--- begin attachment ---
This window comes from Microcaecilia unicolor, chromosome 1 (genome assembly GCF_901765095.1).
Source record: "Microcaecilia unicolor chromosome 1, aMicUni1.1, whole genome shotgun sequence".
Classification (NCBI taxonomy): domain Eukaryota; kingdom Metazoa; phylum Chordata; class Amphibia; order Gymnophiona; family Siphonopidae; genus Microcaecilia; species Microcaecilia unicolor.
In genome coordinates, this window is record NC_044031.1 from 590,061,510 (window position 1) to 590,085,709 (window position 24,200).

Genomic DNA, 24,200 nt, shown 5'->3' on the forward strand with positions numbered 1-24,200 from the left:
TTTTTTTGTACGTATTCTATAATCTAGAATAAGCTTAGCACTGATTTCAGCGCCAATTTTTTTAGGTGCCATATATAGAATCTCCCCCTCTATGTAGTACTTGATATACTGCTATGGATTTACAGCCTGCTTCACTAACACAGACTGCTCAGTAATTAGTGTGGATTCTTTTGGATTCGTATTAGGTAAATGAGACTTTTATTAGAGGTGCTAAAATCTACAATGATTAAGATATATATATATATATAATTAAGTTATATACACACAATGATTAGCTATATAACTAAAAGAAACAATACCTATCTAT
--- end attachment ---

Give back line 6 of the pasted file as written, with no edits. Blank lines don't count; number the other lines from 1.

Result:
TTTTTTTGTACGTATTCTATAATCTAGAATAAGCTTAGCACTGATTTCAGCGCCAATTTTTTTAGGTGCCATATATAGAATCTCCCCCTCTATGTAGTACTTGATATACTGCTATGGATTTACAGCCTGCTTCACTAACACAGACTGCTCAGTAATTAGTGTGGATTCTTTTGGATTCGTATTAGGTAAATGAGACTTTTATTAGAGGTGCTAAAATCTACAATGATTAAGATATATATATATATATAATTAAGTTATATACACACAATGATTAGCTATATAACTAAAAGAAACAATACCTATCTAT